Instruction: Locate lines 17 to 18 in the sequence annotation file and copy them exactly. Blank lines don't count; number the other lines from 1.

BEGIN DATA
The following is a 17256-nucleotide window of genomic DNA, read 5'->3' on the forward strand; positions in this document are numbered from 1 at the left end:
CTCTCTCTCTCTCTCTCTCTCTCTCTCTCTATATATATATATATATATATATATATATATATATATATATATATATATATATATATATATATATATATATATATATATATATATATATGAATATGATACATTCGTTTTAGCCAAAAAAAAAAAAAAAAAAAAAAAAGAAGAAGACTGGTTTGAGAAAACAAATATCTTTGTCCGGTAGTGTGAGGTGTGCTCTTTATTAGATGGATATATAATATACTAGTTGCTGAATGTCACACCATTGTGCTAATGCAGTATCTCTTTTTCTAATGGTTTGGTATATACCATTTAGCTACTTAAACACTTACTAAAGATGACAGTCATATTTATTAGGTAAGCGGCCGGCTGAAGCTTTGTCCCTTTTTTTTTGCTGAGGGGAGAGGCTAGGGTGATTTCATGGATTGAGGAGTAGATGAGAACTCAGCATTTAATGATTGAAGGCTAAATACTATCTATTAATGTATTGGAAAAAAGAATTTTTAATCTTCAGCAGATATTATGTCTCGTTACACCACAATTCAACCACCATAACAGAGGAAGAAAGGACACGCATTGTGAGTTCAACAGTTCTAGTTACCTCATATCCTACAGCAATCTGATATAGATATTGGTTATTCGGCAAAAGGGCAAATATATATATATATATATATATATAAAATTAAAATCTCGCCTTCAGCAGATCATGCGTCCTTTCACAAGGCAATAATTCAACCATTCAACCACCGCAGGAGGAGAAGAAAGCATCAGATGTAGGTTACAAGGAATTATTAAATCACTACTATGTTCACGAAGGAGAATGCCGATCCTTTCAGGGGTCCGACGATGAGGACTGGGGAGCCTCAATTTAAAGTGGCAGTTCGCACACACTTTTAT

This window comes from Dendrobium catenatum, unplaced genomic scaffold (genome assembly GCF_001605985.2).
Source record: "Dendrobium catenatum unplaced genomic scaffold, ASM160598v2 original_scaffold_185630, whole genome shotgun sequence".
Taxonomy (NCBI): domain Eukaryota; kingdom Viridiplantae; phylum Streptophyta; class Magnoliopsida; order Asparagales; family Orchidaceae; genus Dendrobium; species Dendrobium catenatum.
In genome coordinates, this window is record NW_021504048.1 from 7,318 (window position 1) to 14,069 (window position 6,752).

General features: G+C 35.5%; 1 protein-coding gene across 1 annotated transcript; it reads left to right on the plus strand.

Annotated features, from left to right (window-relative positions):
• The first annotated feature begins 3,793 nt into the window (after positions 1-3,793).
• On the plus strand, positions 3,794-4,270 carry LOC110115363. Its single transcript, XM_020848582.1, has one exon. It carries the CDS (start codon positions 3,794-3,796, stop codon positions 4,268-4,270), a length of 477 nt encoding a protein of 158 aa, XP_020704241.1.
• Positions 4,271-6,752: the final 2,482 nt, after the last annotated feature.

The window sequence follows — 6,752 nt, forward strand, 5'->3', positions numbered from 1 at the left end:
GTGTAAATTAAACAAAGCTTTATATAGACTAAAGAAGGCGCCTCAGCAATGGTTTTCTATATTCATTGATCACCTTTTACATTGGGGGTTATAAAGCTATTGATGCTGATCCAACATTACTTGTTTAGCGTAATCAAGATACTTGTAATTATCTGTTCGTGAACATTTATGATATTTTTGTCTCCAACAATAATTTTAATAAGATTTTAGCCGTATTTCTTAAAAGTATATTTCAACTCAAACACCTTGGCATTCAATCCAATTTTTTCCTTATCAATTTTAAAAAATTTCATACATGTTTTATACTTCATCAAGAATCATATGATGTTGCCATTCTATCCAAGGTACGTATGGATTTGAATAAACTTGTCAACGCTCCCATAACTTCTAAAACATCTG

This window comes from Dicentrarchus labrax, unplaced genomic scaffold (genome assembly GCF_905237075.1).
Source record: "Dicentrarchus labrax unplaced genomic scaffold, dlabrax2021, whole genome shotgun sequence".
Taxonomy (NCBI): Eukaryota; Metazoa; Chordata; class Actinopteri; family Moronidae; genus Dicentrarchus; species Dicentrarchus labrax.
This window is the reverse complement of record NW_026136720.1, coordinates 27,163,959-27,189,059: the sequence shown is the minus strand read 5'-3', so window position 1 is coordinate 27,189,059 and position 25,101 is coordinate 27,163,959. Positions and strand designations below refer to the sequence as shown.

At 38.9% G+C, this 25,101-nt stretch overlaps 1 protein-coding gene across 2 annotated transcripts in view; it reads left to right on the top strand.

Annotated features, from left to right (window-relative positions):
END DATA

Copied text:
This window is the reverse complement of record NW_026136720.1, coordinates 27,163,959-27,189,059: the sequence shown is the minus strand read 5'-3', so window position 1 is coordinate 27,189,059 and position 25,101 is coordinate 27,163,959. Positions and strand designations below refer to the sequence as shown.

At 38.9% G+C, this 25,101-nt stretch overlaps 1 protein-coding gene across 2 annotated transcripts in view; it reads left to right on the top strand.